Proposed alterations near Neponset Circle stirred significant talk from commenters. The 25 percent design includes changes at Neponset Circle to allow two-way circulation under I-93, which Port Norfolk Civic Association president John Lyons wrote “is preposterous and a threat to public safety.”

Eliminating a southbound-to-northbound U-turn near a Dunkin’ Donuts at Freeport Street would also cause access issues, some posited.

Audrey Condon, who lives on Neponset Avenue, said she uses the Neponset Circle multiple times per day to enter and leave the neighborhood. Existing backups would be made worse if drivers had to continue through Neponset Circle to switch directions, she said. “Taking away the turnaround would create a massive hassle for us,” she wrote.

Other comments proposed the addition of traffic signals at various points along the stretch, including one near Conley Street.

The project timeline is dependent upon state funding, officials note. Each of the three Morrissey segments will likely take around two years to complete, starting with the vulnerable middle stretch from from Patten’s Cove Bridge to Freeport Street.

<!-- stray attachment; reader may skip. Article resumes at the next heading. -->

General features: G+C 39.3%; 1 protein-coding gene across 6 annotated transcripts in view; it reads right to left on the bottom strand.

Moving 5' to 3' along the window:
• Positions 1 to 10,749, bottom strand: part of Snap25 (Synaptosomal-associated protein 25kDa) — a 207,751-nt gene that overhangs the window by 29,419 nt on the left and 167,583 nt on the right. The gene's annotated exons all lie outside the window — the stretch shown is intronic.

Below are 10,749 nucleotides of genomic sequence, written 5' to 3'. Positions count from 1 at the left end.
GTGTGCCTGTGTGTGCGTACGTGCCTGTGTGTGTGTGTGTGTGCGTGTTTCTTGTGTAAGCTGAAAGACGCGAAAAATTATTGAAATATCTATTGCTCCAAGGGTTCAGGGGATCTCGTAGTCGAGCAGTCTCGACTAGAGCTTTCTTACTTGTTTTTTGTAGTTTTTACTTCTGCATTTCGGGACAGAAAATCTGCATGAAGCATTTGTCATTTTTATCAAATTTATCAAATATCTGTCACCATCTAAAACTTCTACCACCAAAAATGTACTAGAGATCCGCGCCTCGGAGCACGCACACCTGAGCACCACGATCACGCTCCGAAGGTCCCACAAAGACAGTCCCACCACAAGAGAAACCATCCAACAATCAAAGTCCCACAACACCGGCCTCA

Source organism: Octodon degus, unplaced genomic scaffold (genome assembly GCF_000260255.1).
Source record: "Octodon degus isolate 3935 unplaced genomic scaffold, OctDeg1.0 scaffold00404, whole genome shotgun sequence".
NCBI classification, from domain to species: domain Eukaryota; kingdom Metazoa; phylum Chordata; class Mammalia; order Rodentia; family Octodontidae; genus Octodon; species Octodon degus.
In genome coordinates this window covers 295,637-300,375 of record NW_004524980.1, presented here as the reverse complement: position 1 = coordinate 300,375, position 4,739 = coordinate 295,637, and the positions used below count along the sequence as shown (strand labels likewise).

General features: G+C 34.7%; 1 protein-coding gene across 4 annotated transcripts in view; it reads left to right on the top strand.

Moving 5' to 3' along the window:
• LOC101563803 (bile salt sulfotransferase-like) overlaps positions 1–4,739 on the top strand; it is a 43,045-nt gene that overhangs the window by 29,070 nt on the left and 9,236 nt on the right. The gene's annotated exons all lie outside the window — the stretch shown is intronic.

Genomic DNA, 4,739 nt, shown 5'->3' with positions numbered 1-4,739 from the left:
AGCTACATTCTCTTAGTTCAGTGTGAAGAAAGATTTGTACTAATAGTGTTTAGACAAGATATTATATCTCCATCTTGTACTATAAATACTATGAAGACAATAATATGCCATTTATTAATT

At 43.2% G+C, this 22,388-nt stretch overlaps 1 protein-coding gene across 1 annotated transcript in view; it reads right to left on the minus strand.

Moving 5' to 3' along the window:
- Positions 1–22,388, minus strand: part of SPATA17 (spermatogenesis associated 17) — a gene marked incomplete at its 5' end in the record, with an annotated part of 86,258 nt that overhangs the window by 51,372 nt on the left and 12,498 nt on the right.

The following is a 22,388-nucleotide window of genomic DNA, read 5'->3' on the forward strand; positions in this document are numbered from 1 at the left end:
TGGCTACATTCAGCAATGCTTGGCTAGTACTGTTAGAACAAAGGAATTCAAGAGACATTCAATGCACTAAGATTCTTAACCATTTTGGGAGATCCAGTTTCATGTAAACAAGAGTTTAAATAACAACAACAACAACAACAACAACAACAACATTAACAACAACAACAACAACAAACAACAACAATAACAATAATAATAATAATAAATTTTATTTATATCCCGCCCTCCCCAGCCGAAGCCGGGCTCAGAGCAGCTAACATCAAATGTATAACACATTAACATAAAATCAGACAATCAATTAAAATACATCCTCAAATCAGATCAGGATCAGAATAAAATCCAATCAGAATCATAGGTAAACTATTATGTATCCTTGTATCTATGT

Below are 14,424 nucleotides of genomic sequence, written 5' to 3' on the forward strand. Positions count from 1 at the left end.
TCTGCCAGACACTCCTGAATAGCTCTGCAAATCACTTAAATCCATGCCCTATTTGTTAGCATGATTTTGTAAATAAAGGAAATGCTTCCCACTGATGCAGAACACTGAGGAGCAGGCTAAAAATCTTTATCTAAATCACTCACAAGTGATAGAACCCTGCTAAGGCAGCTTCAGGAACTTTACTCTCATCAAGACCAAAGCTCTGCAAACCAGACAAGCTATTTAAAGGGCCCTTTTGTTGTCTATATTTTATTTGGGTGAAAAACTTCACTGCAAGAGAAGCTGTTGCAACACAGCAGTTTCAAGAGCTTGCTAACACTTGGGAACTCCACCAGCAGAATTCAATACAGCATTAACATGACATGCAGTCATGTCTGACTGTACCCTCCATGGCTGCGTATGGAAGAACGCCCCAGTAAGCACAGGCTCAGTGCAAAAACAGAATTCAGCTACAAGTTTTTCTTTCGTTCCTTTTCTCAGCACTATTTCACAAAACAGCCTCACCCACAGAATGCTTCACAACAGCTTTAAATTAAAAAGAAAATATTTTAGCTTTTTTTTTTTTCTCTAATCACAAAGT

“The DCR will continue to engage with community organizations, elected officials, and various stakeholders who have diligently contributed to the furthering of this project,” a department spokesman said in an emailed statement, “and the agency looks forward to continued collaborative efforts to transform Morrissey Boulevard into an urban parkway that better connects the neighborhoods of Dorchester and South Boston with their waterfronts.”

DCR officials plan to host another public meeting in late summer or early fall to present a 75 percent design concept for the length of the parkway. All comments will be posted to the DCR site.

“Before this public meeting, the DCR will carefully evaluate feedback… specifically looking at suggestions to improve the multi-use facilities of this important thoroughfare to better serve drivers, cyclists, and pedestrians alike,” the department statement said.

Jennifer Smith can be reached at, or follow her on Twitter at @JennDotSmith